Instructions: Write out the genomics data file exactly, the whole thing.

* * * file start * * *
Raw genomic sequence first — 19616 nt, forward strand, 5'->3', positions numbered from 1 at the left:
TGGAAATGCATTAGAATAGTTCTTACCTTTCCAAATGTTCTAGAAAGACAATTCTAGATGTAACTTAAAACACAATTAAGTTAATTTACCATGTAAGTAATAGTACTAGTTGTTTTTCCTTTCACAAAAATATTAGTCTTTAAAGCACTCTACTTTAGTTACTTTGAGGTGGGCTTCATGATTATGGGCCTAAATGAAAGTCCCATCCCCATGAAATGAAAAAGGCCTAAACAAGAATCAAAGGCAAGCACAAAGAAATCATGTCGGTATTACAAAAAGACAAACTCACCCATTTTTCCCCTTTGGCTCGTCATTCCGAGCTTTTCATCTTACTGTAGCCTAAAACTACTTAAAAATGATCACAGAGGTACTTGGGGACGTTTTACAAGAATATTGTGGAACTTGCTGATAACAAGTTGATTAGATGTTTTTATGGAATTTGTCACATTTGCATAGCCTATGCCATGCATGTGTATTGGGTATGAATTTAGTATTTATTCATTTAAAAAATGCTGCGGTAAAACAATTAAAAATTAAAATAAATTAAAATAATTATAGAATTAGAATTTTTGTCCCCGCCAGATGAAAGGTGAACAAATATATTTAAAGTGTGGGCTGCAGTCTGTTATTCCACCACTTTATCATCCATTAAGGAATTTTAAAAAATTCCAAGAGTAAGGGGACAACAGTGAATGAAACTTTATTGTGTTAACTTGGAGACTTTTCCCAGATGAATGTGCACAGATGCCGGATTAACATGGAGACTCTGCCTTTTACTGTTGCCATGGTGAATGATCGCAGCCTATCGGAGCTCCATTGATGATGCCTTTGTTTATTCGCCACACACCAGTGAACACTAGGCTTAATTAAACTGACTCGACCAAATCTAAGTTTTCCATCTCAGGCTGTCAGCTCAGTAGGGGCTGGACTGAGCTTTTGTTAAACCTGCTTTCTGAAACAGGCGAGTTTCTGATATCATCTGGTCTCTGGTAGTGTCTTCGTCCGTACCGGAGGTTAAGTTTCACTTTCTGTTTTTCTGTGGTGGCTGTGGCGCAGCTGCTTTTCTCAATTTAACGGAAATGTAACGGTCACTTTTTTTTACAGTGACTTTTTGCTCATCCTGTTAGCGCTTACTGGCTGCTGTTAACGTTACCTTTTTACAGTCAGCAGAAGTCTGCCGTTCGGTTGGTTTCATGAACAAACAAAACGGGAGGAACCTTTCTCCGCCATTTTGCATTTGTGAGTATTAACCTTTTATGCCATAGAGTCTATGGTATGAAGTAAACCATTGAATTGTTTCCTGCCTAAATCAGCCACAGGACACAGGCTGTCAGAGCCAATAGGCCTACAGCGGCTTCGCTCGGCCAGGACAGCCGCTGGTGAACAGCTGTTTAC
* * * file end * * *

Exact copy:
Raw genomic sequence first — 19616 nt, forward strand, 5'->3', positions numbered from 1 at the left:
TGGAAATGCATTAGAATAGTTCTTACCTTTCCAAATGTTCTAGAAAGACAATTCTAGATGTAACTTAAAACACAATTAAGTTAATTTACCATGTAAGTAATAGTACTAGTTGTTTTTCCTTTCACAAAAATATTAGTCTTTAAAGCACTCTACTTTAGTTACTTTGAGGTGGGCTTCATGATTATGGGCCTAAATGAAAGTCCCATCCCCATGAAATGAAAAAGGCCTAAACAAGAATCAAAGGCAAGCACAAAGAAATCATGTCGGTATTACAAAAAGACAAACTCACCCATTTTTCCCCTTTGGCTCGTCATTCCGAGCTTTTCATCTTACTGTAGCCTAAAACTACTTAAAAATGATCACAGAGGTACTTGGGGACGTTTTACAAGAATATTGTGGAACTTGCTGATAACAAGTTGATTAGATGTTTTTATGGAATTTGTCACATTTGCATAGCCTATGCCATGCATGTGTATTGGGTATGAATTTAGTATTTATTCATTTAAAAAATGCTGCGGTAAAACAATTAAAAATTAAAATAAATTAAAATAATTATAGAATTAGAATTTTTGTCCCCGCCAGATGAAAGGTGAACAAATATATTTAAAGTGTGGGCTGCAGTCTGTTATTCCACCACTTTATCATCCATTAAGGAATTTTAAAAAATTCCAAGAGTAAGGGGACAACAGTGAATGAAACTTTATTGTGTTAACTTGGAGACTTTTCCCAGATGAATGTGCACAGATGCCGGATTAACATGGAGACTCTGCCTTTTACTGTTGCCATGGTGAATGATCGCAGCCTATCGGAGCTCCATTGATGATGCCTTTGTTTATTCGCCACACACCAGTGAACACTAGGCTTAATTAAACTGACTCGACCAAATCTAAGTTTTCCATCTCAGGCTGTCAGCTCAGTAGGGGCTGGACTGAGCTTTTGTTAAACCTGCTTTCTGAAACAGGCGAGTTTCTGATATCATCTGGTCTCTGGTAGTGTCTTCGTCCGTACCGGAGGTTAAGTTTCACTTTCTGTTTTTCTGTGGTGGCTGTGGCGCAGCTGCTTTTCTCAATTTAACGGAAATGTAACGGTCACTTTTTTTTACAGTGACTTTTTGCTCATCCTGTTAGCGCTTACTGGCTGCTGTTAACGTTACCTTTTTACAGTCAGCAGAAGTCTGCCGTTCGGTTGGTTTCATGAACAAACAAAACGGGAGGAACCTTTCTCCGCCATTTTGCATTTGTGAGTATTAACCTTTTATGCCATAGAGTCTATGGTATGAAGTAAACCATTGAATTGTTTCCTGCCTAAATCAGCCACAGGACACAGGCTGTCAGAGCCAATAGGCCTACAGCGGCTTCGCTCGGCCAGGACAGCCGCTGGTGAACAGCTGTTTAC